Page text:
Even as President Trump's new steel and aluminum tariffs dominate the headlines, Congress is quietly moving to temporarily reduce or remove tariffs on 1,662 different products, Reuters reports. The miscellaneous tariff bill, as it is known, unanimously passed the House of Representatives in January, and aims to reduce prices for American consumers and companies on everything from chew toys to camera accessories to certain chemicals.
The tariffs reduced or axed in the bill were originally implemented to protect American industries that supporters say no longer exist domestically. "Why in the world would we put a tariff on a product that's not made in the U.S.?" argued lobbyist Ron Sorini. "It's kind of crazy." A small group of critics, though, argue that removing the tariffs could potentially hurt industries that do in fact still exist, but perhaps do not have the means to defend themselves in Washington. A Reuters assessment found that the bill "includes 145 items that are made domestically."
Supporters of the tariff reductions argue it was on companies and manufacturers to keep up with legislation, and to defend themselves in Washington if they were threatened. "If somebody doesn't know about something, that's a shame, but that might mean that they didn't take steps to stay informed," the executive vice president of the American Apparel and Footwear Association, Stephen Lamar, told Reuters. Jeva Lange
On Monday, a federal judge reversed a decision by the U.S. Fish and Wildlife Service to lift protections for 700 bears living in and around Yellowstone National Park.
Wyoming and Idaho had already issued 23 hunting permits for this fall, the first grizzly hunt to take place in the United States outside of Alaska in 27 years, but U.S. District Judge Dana Christensen's decision cancels the hunt. Christensen said this was "not about the ethics of hunting" but rather that the U.S. Fish and Wildlife Service "failed to make a reasoned decision" when it concluded grizzly bears are no longer a threatened species that needs federal protections.
Grizzly bears were listed under the Endangered Species Act in 1975, when there were only about 136 of the animals still in Yellowstone. Catherine Garcia
Kevin Systrom and Mike Krieger, the co-founders of Instagram, are leaving the company, saying they plan on "taking some time off to explore our curiosity and creativity again."
They founded the photo-sharing app in 2010 and sold it to Facebook for $1 billion in 2012. Systrom is the company's CEO and Krieger the chief technology officer, and in a blog post Monday night, Systrom said in order to build something new, they need to "step back, understand what inspires us, and match that with what the world needs."
People familiar with the matter told Bloomberg that Systrom and Krieger were clashing with Facebook CEO Mark Zuckerberg over the direction of Instagram, frustrated that he was spending more and more time in the day-to-day operations of the brand. In a statement, Zuckerberg called Systrom and Krieger "extraordinary product leaders" with "creative talents. I've learned a lot working with them for the past six years and have really enjoyed it." Catherine Garcia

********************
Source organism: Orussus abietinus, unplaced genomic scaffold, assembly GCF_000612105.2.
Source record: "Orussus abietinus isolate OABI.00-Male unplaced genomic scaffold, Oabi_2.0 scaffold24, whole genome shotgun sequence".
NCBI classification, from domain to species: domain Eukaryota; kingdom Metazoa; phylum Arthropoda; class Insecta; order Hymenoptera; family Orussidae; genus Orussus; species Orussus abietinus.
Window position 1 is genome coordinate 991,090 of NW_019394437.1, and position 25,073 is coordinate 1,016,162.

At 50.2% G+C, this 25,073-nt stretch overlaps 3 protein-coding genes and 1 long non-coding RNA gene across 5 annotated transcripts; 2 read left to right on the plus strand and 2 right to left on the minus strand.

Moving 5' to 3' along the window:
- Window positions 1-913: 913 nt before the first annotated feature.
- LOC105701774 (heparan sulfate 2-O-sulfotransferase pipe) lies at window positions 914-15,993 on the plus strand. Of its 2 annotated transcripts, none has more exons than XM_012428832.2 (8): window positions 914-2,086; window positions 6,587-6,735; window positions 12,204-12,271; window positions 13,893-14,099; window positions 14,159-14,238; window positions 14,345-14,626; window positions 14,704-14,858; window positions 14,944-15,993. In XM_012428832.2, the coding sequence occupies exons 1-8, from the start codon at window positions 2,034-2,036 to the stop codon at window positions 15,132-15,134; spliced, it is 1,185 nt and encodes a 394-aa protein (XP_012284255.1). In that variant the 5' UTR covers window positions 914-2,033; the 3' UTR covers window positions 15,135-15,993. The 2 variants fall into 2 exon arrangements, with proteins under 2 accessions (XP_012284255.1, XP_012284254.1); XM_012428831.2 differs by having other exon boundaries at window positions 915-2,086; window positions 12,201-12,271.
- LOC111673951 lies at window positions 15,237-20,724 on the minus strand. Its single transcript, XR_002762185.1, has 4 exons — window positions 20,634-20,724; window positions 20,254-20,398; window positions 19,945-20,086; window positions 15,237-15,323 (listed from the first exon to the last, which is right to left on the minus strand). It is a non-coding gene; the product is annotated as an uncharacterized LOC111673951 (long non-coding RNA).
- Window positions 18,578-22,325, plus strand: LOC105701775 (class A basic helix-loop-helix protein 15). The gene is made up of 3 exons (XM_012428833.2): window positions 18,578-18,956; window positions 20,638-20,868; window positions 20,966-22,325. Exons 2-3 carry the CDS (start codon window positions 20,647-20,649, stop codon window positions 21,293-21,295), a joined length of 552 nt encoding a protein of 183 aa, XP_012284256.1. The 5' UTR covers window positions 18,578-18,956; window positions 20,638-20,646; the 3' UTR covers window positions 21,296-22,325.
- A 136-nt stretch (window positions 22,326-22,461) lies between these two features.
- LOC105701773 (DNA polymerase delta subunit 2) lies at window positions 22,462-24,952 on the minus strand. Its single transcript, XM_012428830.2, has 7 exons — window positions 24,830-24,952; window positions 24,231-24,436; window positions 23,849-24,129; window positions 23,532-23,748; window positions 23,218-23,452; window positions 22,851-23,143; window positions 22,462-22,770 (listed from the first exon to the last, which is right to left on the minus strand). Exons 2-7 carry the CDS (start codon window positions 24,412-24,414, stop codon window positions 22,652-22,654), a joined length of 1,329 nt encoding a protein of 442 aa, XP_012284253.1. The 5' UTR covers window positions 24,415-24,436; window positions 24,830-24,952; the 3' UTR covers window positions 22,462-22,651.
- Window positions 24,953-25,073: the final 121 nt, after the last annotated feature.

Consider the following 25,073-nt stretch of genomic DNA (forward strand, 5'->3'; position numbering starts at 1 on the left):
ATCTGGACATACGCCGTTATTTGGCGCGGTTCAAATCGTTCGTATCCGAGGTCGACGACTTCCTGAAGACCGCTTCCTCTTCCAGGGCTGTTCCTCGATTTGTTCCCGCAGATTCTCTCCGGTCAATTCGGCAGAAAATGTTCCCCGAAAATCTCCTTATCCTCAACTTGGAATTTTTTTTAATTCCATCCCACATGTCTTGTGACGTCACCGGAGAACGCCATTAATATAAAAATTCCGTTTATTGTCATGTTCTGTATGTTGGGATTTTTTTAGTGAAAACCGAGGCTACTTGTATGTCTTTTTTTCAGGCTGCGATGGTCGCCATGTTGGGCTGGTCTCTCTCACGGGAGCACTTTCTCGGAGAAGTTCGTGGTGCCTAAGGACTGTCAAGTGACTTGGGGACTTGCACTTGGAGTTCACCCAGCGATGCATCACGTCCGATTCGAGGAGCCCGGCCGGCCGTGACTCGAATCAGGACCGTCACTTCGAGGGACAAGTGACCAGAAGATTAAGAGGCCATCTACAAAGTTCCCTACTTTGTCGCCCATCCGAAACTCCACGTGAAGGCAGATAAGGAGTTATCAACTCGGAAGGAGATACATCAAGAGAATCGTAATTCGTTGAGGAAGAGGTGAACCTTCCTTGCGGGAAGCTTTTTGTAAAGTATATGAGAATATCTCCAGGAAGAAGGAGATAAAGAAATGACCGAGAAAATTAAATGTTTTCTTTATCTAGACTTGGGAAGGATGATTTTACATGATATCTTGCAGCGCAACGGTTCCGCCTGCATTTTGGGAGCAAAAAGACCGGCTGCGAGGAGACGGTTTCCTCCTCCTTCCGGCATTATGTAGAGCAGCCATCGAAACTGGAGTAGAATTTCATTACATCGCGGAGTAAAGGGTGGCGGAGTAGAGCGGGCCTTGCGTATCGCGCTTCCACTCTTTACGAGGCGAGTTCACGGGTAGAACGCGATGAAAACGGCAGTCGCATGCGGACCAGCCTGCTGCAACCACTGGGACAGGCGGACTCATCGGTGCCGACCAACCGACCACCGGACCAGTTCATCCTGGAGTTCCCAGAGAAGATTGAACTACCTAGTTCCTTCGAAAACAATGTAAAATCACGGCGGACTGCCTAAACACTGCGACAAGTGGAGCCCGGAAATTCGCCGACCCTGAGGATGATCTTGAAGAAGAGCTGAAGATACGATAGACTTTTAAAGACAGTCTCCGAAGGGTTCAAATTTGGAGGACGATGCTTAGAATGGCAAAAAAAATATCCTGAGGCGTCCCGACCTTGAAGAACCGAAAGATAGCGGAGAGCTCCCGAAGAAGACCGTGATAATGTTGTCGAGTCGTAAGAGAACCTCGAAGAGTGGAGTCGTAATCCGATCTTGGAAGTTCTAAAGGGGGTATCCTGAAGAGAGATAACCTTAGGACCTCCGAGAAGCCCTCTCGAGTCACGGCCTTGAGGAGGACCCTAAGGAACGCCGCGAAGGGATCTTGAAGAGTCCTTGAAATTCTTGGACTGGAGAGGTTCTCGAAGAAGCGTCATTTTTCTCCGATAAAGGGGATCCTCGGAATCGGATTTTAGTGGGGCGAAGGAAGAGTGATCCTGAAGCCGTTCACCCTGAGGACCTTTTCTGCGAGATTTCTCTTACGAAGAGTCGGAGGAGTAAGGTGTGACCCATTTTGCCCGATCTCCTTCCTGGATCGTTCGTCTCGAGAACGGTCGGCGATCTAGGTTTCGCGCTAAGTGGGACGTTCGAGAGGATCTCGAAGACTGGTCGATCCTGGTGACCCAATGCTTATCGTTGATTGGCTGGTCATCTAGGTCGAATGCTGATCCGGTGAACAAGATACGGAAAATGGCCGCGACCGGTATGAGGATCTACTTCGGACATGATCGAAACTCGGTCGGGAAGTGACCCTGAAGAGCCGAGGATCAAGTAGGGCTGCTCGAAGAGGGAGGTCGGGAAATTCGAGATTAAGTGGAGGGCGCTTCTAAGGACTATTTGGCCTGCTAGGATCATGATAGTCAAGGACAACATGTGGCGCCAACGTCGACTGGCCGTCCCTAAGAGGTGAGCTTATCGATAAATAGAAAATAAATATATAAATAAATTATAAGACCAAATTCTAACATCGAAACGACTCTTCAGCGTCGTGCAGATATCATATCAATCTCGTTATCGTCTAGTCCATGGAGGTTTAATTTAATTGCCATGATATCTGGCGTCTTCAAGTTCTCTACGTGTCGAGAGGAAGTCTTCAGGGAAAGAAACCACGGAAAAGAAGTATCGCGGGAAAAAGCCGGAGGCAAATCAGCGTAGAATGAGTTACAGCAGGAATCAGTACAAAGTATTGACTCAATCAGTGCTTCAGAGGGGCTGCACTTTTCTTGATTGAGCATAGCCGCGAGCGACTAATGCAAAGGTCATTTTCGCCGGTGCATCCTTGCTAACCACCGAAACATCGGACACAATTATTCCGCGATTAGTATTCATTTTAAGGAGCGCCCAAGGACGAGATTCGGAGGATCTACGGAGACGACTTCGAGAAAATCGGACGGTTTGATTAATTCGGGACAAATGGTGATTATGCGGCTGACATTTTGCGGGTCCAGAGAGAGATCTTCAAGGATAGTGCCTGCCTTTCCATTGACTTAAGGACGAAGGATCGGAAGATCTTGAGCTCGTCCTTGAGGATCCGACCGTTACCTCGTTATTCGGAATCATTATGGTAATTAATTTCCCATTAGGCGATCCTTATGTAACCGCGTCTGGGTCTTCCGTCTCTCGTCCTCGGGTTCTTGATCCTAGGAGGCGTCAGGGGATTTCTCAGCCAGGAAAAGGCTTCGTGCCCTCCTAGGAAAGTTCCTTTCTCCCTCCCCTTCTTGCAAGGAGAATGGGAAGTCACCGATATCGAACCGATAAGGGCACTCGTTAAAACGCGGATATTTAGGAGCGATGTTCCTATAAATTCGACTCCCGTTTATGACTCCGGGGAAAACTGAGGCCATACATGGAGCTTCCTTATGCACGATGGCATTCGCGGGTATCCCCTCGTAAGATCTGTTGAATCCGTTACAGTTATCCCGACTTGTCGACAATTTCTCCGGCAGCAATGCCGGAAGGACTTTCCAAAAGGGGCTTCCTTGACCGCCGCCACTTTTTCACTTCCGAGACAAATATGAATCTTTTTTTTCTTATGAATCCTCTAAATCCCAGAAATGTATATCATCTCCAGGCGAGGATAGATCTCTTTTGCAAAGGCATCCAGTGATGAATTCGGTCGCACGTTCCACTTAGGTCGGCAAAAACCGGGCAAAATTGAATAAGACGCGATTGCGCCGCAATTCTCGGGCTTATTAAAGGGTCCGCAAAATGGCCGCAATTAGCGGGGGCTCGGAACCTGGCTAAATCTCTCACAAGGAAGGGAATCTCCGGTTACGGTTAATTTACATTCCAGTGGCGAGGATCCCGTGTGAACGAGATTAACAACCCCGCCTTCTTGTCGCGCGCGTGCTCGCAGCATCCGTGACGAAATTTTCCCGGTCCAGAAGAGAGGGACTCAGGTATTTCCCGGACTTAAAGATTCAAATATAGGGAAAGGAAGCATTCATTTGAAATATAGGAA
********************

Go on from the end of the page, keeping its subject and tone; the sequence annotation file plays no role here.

Kavanaugh and his friends bragged about being 'alumni' of the same girl in high school, and she just found out
In an interview Monday on Fox News, Supreme Court nominee Brett Kavanaugh portrayed his high school days at Georgetown Prep as focused on sports, service, church, and academics, said he's "always treated women with dignity and respect," and suggested he never drank to excess. His senior high school yearbook page paints a different picture, including naming himself the "treasurer" of the "Keg City Club" — "100 Kegs or Bust" — and "Beach Week Ralph Club — Biggest Contributor."
Kavanaugh also named himself a "Renate Alumnius" [sic], one of 14 references to "Renate" in Georgetown Prep's 1983 yearbook. Those references, including a "Renate Alumni" tag under a photo of nine football players including Kavanaugh, are to Renate Schroeder, a student a nearby Catholic girls' school, The New York Times reports. Renate Schroeder Dolphin, who was one of 65 women who signed a letter attesting to Kavanaugh's respectful behavior toward women, wasn't aware of the suggestive references to her in the yearbook until now, and she isn't happy.
"I learned about these yearbook pages only a few days ago," Dolphin told the Times. "I don't know what 'Renate Alumnus' actually means. I can't begin to comprehend what goes through the minds of 17-year-old boys who write such things, but the insinuation is horrible, hurtful, and simply untrue. I pray their daughters are never treated this way."
Four of the men in the "Renate Alumni" photo said in a statement from a PR representative that the Renate references "were intended to allude to innocent dates or dance partners." Kavanaugh's lawyer said "Judge Kavanaugh and Ms. Dolphin attended one high school event together and shared a brief kiss good night following that event," and that's what he referred to in his yearbook, "nothing else." Dolphin told the Times, "I think Brett must have me confused with someone else, because I never kissed him."
Classmates of Kavanaugh said his "fratty" clique bragged about sexual conquests, real or imagined, and the Renate references were in that vein. Read more, and see the yearbook pages in question, at The New York Times. Peter Weber